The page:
That's really interesting, hadn't heard of that. Plus the lockout was probably in relation to other action (the strike) and not 'we're locking you out to give them your home', otherwise even without precedence that'd be a slam dunk. Without that with it being a seperate action...yeah I could see them throwing up their hands.

/loves learning cool new things
 
2013-07-04 05:21:13 PM  

hardinparamedic: OgreMagi: They violated both the 3rd

No, they did not. There is NO Third Amendment Violation here, as the police are NOT considered under constitutional jurisprudence as members of the United States Military OR a State National Guard or Militia under the command of a Federal military commander.

Instead, it's a slam dunk for a fourth, and a fifth amendment violation of their rights.


If they aren't military, they need to stop looking and acting like military.  Until that happens, they are military.
 
2013-07-04 05:21:15 PM  

TopoGigo: hardinparamedic: He'd have no legal right to do so

No, but he'd damned sure have a moral right.
At least, his moral right to defend his home from hostile invaders could be weighed against his moral obligation to stay alive to provide for a wife/child/dog, and possibly come up favorably.


A little over 2 centuries ago, we decided that the arrogant, armed, violent jackoffs pushing us around and taxing us for the privilege had to go.  Guess what time it is.
 
2013-07-04 05:21:25 PM  

cornfedokie: Clearly they were Wonton Criminals. I mean If they had nothing to Hide why didn't they Let the officers in their home and offer to cook them a fine hot meal as well.


3.bp.blogspot.com
 
2013-07-04 05:21:29 PM  

Dow Jones and the Temple of Doom: "Their duties" include illegally breaking into people's homes and shooting them and their pets with pepper balls?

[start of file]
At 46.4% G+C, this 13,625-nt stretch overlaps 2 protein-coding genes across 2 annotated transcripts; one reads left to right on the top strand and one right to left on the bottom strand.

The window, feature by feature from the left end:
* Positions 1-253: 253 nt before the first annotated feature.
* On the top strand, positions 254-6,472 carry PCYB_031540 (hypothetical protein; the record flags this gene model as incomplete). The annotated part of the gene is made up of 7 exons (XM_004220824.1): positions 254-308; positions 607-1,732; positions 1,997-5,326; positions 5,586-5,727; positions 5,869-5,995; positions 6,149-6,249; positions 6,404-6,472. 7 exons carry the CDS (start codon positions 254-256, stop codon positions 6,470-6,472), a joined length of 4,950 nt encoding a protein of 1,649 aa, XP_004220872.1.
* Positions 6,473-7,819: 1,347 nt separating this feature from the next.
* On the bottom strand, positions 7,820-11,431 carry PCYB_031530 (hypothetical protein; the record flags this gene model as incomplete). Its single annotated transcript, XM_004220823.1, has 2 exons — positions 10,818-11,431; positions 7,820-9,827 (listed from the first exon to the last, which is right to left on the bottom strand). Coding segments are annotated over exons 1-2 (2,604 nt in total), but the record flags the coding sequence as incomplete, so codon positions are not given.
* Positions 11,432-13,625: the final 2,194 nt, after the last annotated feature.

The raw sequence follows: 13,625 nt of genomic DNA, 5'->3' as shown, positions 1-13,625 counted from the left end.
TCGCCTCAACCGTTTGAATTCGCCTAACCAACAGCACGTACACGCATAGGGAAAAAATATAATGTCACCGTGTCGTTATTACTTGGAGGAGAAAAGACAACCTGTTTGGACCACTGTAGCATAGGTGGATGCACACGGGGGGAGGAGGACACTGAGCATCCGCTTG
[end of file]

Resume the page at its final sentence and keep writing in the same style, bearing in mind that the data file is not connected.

You do not have the right to shoot the police. Alternatively, Quinton Tarantino movies do not adequately represent real life, feet and all.

Unless that cop breaks into your house without identifying himself AND is in the act of raping or murdering you, you have no chance of beating a murder or attempted murder rap for shooting one, and he is perfectly within the law for forcing entry at that time after identifying himself and the reason for entry. All you're actually doing is ensuring either you'll rot in prison, or go down in a hail of police gunfire.

In fact, most states with a CCW/HCP law blatantly state the only way you have an affirmative defense to shooting a cop is the exact act I stated.

The fact that it is illegal or unconstitutional, at that point, obviously doesn't matter to Officer Friendly. At that point, if you're already that far into a situation, discretion would say do not resist, and demand a lawyer immediately, don't say a word.

But yeah. Shoot a cop, and see how far that gets you.
 
2013-07-04 05:21:43 PM  

bunner: [i.imgur.com image 500x280]


What's the difference?
 
2013-07-04 05:22:12 PM  

halB: Unless one of the officers was in a position to make policy, or they had done this a couple of times before and so there was an unwritten policy, this will be dismissed with prejudice.


You do realize that this is in federal court, right?
You do realize that this is constitutional rights case?

Yah, my guess is that this will actually be a pretty interesting case.
 
2013-07-04 05:22:20 PM  
I'd say fark the police, but around here, Denver, they aren't so bad. Sue them into the stone age, so they have to resort to actual investigation, a opposed to intimidation and abuse. A cop saved my life, once, long ago. That does not preclude me from seeing the bad apples within the brotherhood.
 
2013-07-04 05:22:43 PM  

hardinparamedic: OgreMagi: They violated both the 3rd

No, they did not. There is NO Third Amendment Violation here, as the police are NOT considered under constitutional jurisprudence as members of the United States Military OR a State National Guard or Militia under the command of a Federal military commander.

Instead, it's a slam dunk for a fourth, and a fifth amendment violation of their rights.


Any judge who holds an original intent doctrine would say this violates the third. In fact, I'd guess the SCOUS would rule 6-3 against, depending on Scalia's mood.
 
2013-07-04 05:23:07 PM  
Happy Fourth of July, suckers.
 
2013-07-04 05:23:23 PM  

The_Gallant_Gallstone: bunner: [i.imgur.com image 500x280]

What's the difference?


We don't actually sign the paychecks for the Crips?